Born to legendary santoor player Padma Vibhushan Pt Shivkumar Sharma, Rahul Sharma was just 13 when he picked up the instrument his father had been associated with since his teenage days too. An Economics graduate, Rahul will be performing at the 72nd edition of Shriram Shankarlal Music Festival in the National Capital tomorrow, March 14, 2019 at 1830 hours. We had a quick chat with the santoor maestro…
We all know about your illustrious father but not much about your mother, wife and son. Please share something about them…
My mom, Manorama Sharma, has been instrumental in making me pursue education and she is the reason that I graduated in economics. My wife Barkha is a constant source of inspiration for me with her creative ideas. She is a dancer and a designer with her own menswear label — Barkha‘n’Sonzal. Her video, Yug O Vision, which released last year was a yoga-dance anthem to promote wellness of yoga. My son, Abhinav, will soon turn five.
Your relation with Pt Shiv Kumar Sharma, the father and Pt Shiv Kumar Sharma, the guru.
He’s always been more a father than a guru and I feel lucky and fortunate to have him in both the roles and am comfortable with both the avatars.
Would you want to play the same role (of a guru) to your son as your father was with you?
Of course. But first he should learn from his grandfather and then later, I shall take over.
How difficult is to step out of an illustrious father’s shadow and make a place for yourself?
Well, it has been 23 years of performing on stage for me in which I have probably done 60 albums concerts across the globe. I have worked and collaborated with some of the greatest musicians of our times. I agree it does time in the beginning to find your own path but then having the right guru always helps.
Was picking up the santoor out of choice or were you made to carry the family tradition forward?
Out of choice.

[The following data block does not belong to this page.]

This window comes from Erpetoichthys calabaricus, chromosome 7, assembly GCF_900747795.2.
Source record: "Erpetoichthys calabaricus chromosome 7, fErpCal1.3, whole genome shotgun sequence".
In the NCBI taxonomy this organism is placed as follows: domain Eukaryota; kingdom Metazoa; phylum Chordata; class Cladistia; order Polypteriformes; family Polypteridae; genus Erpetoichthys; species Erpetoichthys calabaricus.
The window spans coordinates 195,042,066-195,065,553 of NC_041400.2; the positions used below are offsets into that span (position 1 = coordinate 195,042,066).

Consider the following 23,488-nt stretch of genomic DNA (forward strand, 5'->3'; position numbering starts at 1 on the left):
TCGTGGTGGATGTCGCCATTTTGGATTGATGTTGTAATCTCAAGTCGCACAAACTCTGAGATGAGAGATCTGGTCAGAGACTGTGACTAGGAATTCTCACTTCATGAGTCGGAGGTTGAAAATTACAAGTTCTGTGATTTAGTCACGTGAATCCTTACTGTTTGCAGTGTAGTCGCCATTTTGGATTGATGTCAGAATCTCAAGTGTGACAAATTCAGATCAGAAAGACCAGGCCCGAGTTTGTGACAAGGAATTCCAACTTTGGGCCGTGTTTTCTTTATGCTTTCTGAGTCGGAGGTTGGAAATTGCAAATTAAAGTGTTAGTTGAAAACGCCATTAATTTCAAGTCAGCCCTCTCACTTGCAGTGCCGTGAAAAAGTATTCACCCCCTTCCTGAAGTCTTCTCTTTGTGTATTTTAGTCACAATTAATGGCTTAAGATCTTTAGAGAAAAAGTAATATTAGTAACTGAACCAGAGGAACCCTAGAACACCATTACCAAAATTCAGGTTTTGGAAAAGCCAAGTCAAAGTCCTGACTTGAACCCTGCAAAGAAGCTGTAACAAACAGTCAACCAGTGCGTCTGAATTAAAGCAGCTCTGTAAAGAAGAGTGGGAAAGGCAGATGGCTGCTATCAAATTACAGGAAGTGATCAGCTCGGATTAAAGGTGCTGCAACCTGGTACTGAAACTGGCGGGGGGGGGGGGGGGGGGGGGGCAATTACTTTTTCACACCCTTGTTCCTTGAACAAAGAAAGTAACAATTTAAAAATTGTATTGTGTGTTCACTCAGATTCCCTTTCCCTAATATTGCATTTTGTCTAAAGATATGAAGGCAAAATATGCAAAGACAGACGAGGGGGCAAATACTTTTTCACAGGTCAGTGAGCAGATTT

If not a santoor player, what would you have wanted to take up as a career?
An artist. I love caricatures and sketches.
You have played santoor with the maestros of music world. Share an interesting onstage incident with one (apart from your father) of them?
I am fortunate to have been the only Indian musician to have collaborated with Grammy winners such as KennyG, the American saxophonist on a full-fledged album Namaste India which reached the no. 1 spot on US Jazz Billboards and done concerts with him. I also did two albums with the highest selling pianist Richard Clayderman and collaborated with French Grammy-winning Electronika group Deep Forest on an album. I remember playing with KennyG in a museum in Italy where, apart from our songs, we improvised and enjoyed the spontaneity.
In your opinion, do events like Shriram Shankarlal Music Festival help people get closer to our country’s oldest forms of music?
Festivals like Shriram Shankarlal always help bridge the gap between audiences and traditional classical music. When I perform at such festivals, it is a responsibility to represent Indian classical music in the finest and most authentic manner.
If you were to rate music lovers of cities in terms of understanding music during a show, which will be the top three cities in the world and why?
Kolkata, Pune and perhaps, New York. If parents in certain cultures feel it is their responsibility to pass on our cultural music and dance forms to the future generation then that longevity I find in Pune and Kolkata but also New York which accepts of all genres just like Mumbai and even Cape Town.
Acceptability of Indian music abroad
Popular in music festivals all over the world.
Success to you is…
Satisfaction and pride to be a torchbearer of our cultural music yet bring new sensibilities to it through collaborations.
Who has been the most inspirational person in your life?
There are so many but as a child, a boy always looks up to his father. Apart from that, the musical influence of world over play an absolute role in shaping my musical styles. Musicians like Sting, Nusrat Fateh Ali Khan, Vangelis and Enya.
A day in the life of Rahul Sharma…
If I am not travelling for concerts, my day begins with a workout which is followed by practice/composing for three-four hours after which I spend time playing football or other games with my son and spending time with my wife Barkha and catching a movie on TV.
What is Rahul Sharma doing when he is not playing the santoor?
When I am not playing santoor, I am discussing everything else under the sun with my friends who are not from the music world which is refreshing as I don’t like to talk about music all the time and yes, taking vacations with my family is high on the list.